The last facet of bullfighting is the bullring ticket office. Courses camarguaises, courses landaises and corrida in large arenas, but also in hundreds of smaller ones, and all other bullfighting events (fêtes votives, abrivados, ancieros or bandidos) bring in about 15 million euros for the organizers, whether they are municipal or private companies. Most of it is used to pay the breeders, the toreros and the raseteurs, the public service delegations, etc…
Contrary to an urban legend, these figures and the number of actors involved definitely classify the bullfighting activity as a local micro-craft. It generates however very important indirect tourist receipts because it is the vector of an impressive number of visitors, such as the million expected in Nîmes by the end of May 2023.
Everyone understands now that the craftsmen breeders are not platinum cardholders. Without the bullring, their deficit would destroy their activity. The breeds of Biou and Brave would disappear from the poor lands of the Camargue and the arid scrublands, which have no other possible agricultural destination. The pastoral jobs of breeders, guardians and all the others of the rural ecosystem that allow this population to live in the country would also disappear. The artisanal economy of the Rhone delta would be destabilized. Other benefits are often overlooked, for example those of biodiversity. It is often endemic and would perish, if only in the form of the ravages of summer fires, which would no longer have before them the firebreaks that are the fruits of the clearing and undergrowth naturally managed and maintained by the herds. Given its indirect services, the cost of clearing the herd would be significant and would have to be resized at the expense of the State.
The figure of 15 million euros of the bullfighting craft is also to be put in perspective of another market, which is not local but global, that of natural meat, which weighs nearly 800 billion euros.
Meat is at the center of an informational war that has directed a battle against links in the livestock industry identified as emotionally weak and financially fragile. The offensive against the craft of bullfighting is just one of many. This anti-natural meat marketing strategy is inspired by two competitors of livestock farming: cultured meat or “laboratory meat” made from animal cells and “vegetable meat” made from plants. It is not in favor of a cohabitation, because it aims to conquer all or part of the 800 billion euros.
Ambitions of cultured meat and “vegetable meat”
In 10 years, the market share that will be conquered by cultured meat from animal cells is estimated at 150 billion euros. This industry assures that from the cells of 150 cattle, enough laboratory meat can be cultivated to feed the whole world. The 1.5 billion cattle in the world that contribute to climate change would be eliminated, including the 30,000 in the Rhone triangle. Eventually, the same causes would cause the same effects on other livestock: lambs, gallinaceous, pigs …
The other substitute for natural meat is the ultra-processed “vegetable meat” whose market is expected to be worth more than 50 billion euros in less than ten years. It will be able to eliminate all of the world’s cattle, including the last 150 needed for laboratory meat, as well as goats, gallinaceous animals, pigs…, thanks to a simple and clever principle. Rather than the animal participating in climate change by transforming plants into meat, it is better to eliminate the animal from the process and directly extract the nutrients from beans, peas, soybeans… to create a meat substitute. The logic is the same for plant milk. Once extracted from local vegetables or from the antipodes without necessarily being GMO, proteins, amino acids, lipids, minerals, vitamins and other adjuvants are chemically converted into ultra-processed “vegetable meat”.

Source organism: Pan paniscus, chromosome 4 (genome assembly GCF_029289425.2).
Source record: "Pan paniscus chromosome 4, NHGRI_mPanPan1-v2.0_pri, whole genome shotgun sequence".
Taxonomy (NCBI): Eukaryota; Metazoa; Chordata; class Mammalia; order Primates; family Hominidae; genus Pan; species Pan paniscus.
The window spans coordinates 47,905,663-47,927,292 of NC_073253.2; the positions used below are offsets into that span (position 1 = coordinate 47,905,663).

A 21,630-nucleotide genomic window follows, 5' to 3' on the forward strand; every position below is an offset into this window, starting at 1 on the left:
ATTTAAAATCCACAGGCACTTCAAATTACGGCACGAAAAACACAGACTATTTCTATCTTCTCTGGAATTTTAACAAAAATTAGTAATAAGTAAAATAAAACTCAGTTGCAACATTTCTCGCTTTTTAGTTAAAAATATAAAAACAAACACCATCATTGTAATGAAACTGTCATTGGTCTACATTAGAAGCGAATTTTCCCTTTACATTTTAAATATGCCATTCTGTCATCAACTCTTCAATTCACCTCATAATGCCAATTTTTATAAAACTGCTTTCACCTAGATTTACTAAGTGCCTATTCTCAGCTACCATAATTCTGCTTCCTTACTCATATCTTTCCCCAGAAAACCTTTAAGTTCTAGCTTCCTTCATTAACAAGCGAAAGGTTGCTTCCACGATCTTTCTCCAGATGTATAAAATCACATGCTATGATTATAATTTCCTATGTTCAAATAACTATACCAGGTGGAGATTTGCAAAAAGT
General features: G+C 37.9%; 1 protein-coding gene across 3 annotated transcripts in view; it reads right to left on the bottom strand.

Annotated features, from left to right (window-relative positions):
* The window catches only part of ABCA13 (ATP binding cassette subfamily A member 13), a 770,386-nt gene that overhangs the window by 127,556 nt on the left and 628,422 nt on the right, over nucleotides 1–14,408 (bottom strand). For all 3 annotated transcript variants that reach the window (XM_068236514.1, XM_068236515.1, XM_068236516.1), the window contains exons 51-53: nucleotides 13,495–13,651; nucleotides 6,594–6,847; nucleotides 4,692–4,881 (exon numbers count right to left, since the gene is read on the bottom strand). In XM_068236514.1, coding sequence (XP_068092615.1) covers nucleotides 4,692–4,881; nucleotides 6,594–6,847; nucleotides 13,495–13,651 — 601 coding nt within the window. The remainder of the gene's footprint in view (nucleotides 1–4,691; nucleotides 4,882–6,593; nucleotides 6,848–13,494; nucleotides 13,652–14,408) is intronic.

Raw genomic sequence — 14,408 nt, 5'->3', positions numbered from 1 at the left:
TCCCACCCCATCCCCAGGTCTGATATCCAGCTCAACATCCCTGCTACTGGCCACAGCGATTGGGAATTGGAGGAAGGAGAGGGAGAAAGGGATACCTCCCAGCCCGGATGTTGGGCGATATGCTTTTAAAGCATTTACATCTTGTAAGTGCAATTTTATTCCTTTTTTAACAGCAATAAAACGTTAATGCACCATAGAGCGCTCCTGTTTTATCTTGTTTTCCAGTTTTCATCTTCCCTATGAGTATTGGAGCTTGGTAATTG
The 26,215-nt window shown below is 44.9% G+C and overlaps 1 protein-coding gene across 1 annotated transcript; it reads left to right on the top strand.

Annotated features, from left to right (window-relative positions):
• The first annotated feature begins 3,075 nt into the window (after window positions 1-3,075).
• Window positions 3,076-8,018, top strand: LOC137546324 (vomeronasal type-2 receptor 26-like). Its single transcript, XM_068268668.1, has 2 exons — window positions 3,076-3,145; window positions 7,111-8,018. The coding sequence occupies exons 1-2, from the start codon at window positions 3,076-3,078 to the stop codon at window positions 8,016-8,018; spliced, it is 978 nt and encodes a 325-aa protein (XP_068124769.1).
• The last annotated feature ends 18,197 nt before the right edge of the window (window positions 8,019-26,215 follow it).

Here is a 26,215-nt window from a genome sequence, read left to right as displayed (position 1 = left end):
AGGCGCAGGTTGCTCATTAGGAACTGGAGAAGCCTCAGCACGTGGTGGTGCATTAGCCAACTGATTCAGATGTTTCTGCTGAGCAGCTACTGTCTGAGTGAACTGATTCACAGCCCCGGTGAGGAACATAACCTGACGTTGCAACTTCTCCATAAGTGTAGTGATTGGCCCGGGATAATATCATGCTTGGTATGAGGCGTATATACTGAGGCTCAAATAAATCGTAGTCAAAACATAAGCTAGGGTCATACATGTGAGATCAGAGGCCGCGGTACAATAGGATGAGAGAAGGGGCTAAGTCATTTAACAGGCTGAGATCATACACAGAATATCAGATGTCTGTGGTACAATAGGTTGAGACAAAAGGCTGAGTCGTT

In both cases, this comestible chemistry guarantees an appearance and “sensory” experience close to, if not identical to, natural chicken, pork, turkey, mutton, beef…
Let’s not argue about tastes and colors. But to generalize this food to the whole world is a perspective that raises questions:
– What about the energy footprint of this comestible chemistry if the energy needed to produce it is not carbon neutral?
– What about the role of GMOs?
– Vitamin B12 is essential for the formation of red blood cells and its absence causes serious risks for human health. It is present in animal meat, but not in vegetables. This deficiency must be compensated by taking tablets from the pharmaceutical industry. An comestible chemistry will require pharmaceutical sovereignty in the production of this vitamin, but also of other components.
– Just like other foods consumed in excess, comestible chemistry can lead to diseases: early mortality, obesity, cardiovascular diseases, cancers, depression, etc. At this point, should we not consider going much further and simplifying the food process by feeding only on capsules elaborated by a new comestible pharmacy?
Finally, after having seen the disappearance of their herds from their farms and our landscapes, for the sake of equality, won’t rural people ask city dwellers to make their pets disappear from cities and apartments? Don’t they also contribute to climate change? Cats, dogs and new pets will then repeat the words of the Earl of Essex: “I die innocent, and I will live guilty”.
Let’s have a final debate after these possible global animal ecocides for the benefit of a globalized comestible chemistry. Who will ask whether our world, more humane because animal-free, will have gained or lost humanity? It is probably at the moment of answering that the two forebodies of bulls sculpted by Rome above the entrance of the consuls of the amphitheatre of Nîmes will remind us of these silhouettes of rural animals. The 2000 year old stones do not lie, but it will be too late.